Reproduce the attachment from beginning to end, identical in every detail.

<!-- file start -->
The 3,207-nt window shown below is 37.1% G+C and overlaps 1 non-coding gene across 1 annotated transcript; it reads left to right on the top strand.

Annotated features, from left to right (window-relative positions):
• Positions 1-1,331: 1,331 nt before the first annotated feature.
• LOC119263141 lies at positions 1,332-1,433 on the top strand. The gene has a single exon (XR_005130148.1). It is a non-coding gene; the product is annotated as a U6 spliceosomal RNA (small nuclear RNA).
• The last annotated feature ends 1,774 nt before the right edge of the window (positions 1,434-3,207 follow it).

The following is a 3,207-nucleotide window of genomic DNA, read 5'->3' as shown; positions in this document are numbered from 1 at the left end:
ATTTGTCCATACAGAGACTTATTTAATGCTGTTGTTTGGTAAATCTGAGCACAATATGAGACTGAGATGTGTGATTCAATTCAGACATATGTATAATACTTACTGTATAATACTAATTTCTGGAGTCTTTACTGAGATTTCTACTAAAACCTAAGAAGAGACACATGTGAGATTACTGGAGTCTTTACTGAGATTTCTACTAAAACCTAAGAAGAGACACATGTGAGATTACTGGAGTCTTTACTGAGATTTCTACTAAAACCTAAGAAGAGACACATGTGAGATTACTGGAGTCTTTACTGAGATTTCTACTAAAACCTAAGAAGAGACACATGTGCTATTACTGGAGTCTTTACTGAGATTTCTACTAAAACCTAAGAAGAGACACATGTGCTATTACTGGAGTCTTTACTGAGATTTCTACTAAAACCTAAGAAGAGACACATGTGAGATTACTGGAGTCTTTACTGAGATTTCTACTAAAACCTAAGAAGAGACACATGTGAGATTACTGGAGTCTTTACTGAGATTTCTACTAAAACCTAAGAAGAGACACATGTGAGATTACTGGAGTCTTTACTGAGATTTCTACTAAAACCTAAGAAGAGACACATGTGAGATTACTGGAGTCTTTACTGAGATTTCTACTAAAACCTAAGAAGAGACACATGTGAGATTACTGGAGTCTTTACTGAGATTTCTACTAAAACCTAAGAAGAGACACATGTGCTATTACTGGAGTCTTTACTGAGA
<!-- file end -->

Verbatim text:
The 3,207-nt window shown below is 37.1% G+C and overlaps 1 non-coding gene across 1 annotated transcript; it reads left to right on the top strand.

Annotated features, from left to right (window-relative positions):
• Positions 1-1,331: 1,331 nt before the first annotated feature.
• LOC119263141 lies at positions 1,332-1,433 on the top strand. The gene has a single exon (XR_005130148.1). It is a non-coding gene; the product is annotated as a U6 spliceosomal RNA (small nuclear RNA).
• The last annotated feature ends 1,774 nt before the right edge of the window (positions 1,434-3,207 follow it).

The following is a 3,207-nucleotide window of genomic DNA, read 5'->3' as shown; positions in this document are numbered from 1 at the left end:
ATTTGTCCATACAGAGACTTATTTAATGCTGTTGTTTGGTAAATCTGAGCACAATATGAGACTGAGATGTGTGATTCAATTCAGACATATGTATAATACTTACTGTATAATACTAATTTCTGGAGTCTTTACTGAGATTTCTACTAAAACCTAAGAAGAGACACATGTGAGATTACTGGAGTCTTTACTGAGATTTCTACTAAAACCTAAGAAGAGACACATGTGAGATTACTGGAGTCTTTACTGAGATTTCTACTAAAACCTAAGAAGAGACACATGTGAGATTACTGGAGTCTTTACTGAGATTTCTACTAAAACCTAAGAAGAGACACATGTGCTATTACTGGAGTCTTTACTGAGATTTCTACTAAAACCTAAGAAGAGACACATGTGCTATTACTGGAGTCTTTACTGAGATTTCTACTAAAACCTAAGAAGAGACACATGTGAGATTACTGGAGTCTTTACTGAGATTTCTACTAAAACCTAAGAAGAGACACATGTGAGATTACTGGAGTCTTTACTGAGATTTCTACTAAAACCTAAGAAGAGACACATGTGAGATTACTGGAGTCTTTACTGAGATTTCTACTAAAACCTAAGAAGAGACACATGTGAGATTACTGGAGTCTTTACTGAGATTTCTACTAAAACCTAAGAAGAGACACATGTGAGATTACTGGAGTCTTTACTGAGATTTCTACTAAAACCTAAGAAGAGACACATGTGCTATTACTGGAGTCTTTACTGAGA